I am trying to evaluate a limit:

gamma[w_] = Sqrt[-(u*e)w^2 + I*(u*s)w];
Limit[Re[gamma[x]], {x -> DirectedInfinity[1]}]

I calculated the limit by hand, and the correct answer is (I also checked numerically for some examples of $\{u,e,s\}$ using the software):

$\qquad \frac s2 \sqrt{\frac ue}$

But for some reason, when using Limit, I get

{DirectedInfinity[(Sign[e]^2 Sign[u]^2)^(1/4)]}

So my questions are:

What is going here?
What issues should I be aware of when using Limit?


2 Answers 2


I think it's worth reporting the issue to support. If you give appropriate assumptions, then you get your expected result:

Limit[Re[gamma[x]], {x -> Infinity}, Assumptions -> u>0 && e>0]

(s u)/(2 Sqrt[e u])

  • $\begingroup$ Thank you, it worked. $\endgroup$
    – Villa
    Commented Apr 28, 2019 at 22:43
  • $\begingroup$ Using Assumptions -> u >= 0 && e > 0 gives the same form as the OP's hand calculation. $\endgroup$
    – Bob Hanlon
    Commented Apr 28, 2019 at 23:32

The biggest difference between your hand calculation and the computation performed by Mathematica is that your hand calculation assumes $u$ and $e$ are nonnegative reals. Examples of how this produces different results:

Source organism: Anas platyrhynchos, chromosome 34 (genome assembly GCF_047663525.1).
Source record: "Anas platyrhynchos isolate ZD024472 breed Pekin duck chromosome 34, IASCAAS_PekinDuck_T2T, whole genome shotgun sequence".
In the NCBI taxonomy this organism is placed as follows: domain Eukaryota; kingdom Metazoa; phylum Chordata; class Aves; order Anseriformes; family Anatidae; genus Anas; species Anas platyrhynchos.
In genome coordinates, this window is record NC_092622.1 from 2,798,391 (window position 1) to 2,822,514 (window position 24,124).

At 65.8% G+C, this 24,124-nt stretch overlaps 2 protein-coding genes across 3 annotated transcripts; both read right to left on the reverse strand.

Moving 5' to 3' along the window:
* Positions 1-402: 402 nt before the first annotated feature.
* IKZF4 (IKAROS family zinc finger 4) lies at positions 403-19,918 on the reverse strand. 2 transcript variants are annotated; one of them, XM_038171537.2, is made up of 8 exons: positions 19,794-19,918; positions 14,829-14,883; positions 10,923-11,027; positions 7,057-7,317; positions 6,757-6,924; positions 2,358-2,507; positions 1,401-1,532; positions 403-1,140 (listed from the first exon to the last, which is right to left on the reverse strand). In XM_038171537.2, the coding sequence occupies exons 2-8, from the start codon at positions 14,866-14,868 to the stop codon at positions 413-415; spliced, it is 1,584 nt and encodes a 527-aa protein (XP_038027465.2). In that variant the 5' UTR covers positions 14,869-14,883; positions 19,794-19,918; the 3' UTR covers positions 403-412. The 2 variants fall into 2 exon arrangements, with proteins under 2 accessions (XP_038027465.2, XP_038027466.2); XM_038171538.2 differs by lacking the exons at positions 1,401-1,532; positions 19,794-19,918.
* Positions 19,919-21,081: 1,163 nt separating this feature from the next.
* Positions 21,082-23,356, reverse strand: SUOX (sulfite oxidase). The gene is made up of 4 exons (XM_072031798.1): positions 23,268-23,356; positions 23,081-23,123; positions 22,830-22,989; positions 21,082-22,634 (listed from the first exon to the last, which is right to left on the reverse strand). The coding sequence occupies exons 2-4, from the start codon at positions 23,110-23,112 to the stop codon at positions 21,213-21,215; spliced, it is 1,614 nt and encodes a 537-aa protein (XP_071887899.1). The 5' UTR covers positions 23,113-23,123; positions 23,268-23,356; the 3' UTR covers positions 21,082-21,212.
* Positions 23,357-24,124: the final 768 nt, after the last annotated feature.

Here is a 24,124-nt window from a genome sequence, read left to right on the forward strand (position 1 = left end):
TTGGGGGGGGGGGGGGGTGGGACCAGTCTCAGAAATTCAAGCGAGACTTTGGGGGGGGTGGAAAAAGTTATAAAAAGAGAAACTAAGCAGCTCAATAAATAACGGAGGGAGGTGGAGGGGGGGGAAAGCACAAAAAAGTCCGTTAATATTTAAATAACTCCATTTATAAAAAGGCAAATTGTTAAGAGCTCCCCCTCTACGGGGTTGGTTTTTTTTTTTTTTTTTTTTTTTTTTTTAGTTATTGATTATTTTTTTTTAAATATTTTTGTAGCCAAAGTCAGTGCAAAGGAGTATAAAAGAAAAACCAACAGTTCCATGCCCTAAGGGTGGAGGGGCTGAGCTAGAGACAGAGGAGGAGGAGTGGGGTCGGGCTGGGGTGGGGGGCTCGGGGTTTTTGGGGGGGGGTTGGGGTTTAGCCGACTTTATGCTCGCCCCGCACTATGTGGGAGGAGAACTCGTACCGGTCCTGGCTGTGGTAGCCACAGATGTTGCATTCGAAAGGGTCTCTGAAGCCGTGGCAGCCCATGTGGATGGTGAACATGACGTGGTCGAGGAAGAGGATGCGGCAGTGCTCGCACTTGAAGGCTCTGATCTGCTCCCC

• $u = 1$ and $e = -1$: The limit of Re[gamma[x]] is $\infty$, but your formula gives an imaginary number. A similar thing happens with $u = -1$ and $e = 1$.
  • $u = 1$ and $e = 0$: The limit of Re[gamma[x]] is a directed infinity, directed along $\mathrm{Re} \sqrt{\mathrm{i}s}$, which could be $-\infty$, $0$, or $\infty$, depending on the complex argument of $s$. (Mathematica misses this case in the answer you are seeing. Some insight comes from looking at the leading order term in ComplexExpand[Re[Sqrt[-(u*e)w^2 + I*(u*s)s]]], which is $(e^2 u^2 w^4)^{1/4}$. Of course, when $e = 0$, this term is suppressed and then the leading term is $(s^2 u^2 w^2)^{1/4}$. Note that ComplexExpand assumes variables are real unless it is explicitly told otherwise, so it assumes more than we have explicitly established.)
  • $u = e = -1$: The limit of Re[gamma[x]] is $-s/2$, but your formula gives $s/2$.
  • $u = e = \mathrm{i}$: The limit of Re[gamma[x]] is $\infty$, but your formula gives $s/2$.
  • $u = \mathrm{i}, e = 0, s = 1$: The limit of Re[gamma[x]] is $0$, but your formula involves division by zero.

Your Answer

By clicking “Post Your Answer”, you agree to our terms of service and acknowledge you have read our privacy policy.

Not the answer you're looking for? Browse other questions tagged or ask your own question.